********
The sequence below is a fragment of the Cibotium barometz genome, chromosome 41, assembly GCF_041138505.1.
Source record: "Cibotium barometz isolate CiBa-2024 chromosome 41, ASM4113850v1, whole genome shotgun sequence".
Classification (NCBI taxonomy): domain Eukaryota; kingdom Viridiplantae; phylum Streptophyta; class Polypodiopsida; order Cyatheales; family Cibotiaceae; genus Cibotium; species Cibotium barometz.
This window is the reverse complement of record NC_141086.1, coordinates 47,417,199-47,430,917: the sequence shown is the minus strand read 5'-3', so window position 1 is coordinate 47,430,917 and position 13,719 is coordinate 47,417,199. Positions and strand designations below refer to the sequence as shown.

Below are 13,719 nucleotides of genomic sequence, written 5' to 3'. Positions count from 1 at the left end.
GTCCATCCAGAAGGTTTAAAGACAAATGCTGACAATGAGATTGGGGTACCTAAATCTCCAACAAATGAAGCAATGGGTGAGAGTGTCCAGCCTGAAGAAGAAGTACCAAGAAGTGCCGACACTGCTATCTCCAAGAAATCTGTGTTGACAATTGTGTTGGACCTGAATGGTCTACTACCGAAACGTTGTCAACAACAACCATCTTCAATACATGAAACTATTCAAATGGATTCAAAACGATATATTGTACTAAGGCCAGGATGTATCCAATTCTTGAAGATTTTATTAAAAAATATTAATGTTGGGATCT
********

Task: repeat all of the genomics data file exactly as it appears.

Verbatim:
The sequence below is a fragment of the Cibotium barometz genome, chromosome 41, assembly GCF_041138505.1.
Source record: "Cibotium barometz isolate CiBa-2024 chromosome 41, ASM4113850v1, whole genome shotgun sequence".
Classification (NCBI taxonomy): domain Eukaryota; kingdom Viridiplantae; phylum Streptophyta; class Polypodiopsida; order Cyatheales; family Cibotiaceae; genus Cibotium; species Cibotium barometz.
This window is the reverse complement of record NC_141086.1, coordinates 47,417,199-47,430,917: the sequence shown is the minus strand read 5'-3', so window position 1 is coordinate 47,430,917 and position 13,719 is coordinate 47,417,199. Positions and strand designations below refer to the sequence as shown.

Below are 13,719 nucleotides of genomic sequence, written 5' to 3'. Positions count from 1 at the left end.
GTCCATCCAGAAGGTTTAAAGACAAATGCTGACAATGAGATTGGGGTACCTAAATCTCCAACAAATGAAGCAATGGGTGAGAGTGTCCAGCCTGAAGAAGAAGTACCAAGAAGTGCCGACACTGCTATCTCCAAGAAATCTGTGTTGACAATTGTGTTGGACCTGAATGGTCTACTACCGAAACGTTGTCAACAACAACCATCTTCAATACATGAAACTATTCAAATGGATTCAAAACGATATATTGTACTAAGGCCAGGATGTATCCAATTCTTGAAGATTTTATTAAAAAATATTAATGTTGGGATCT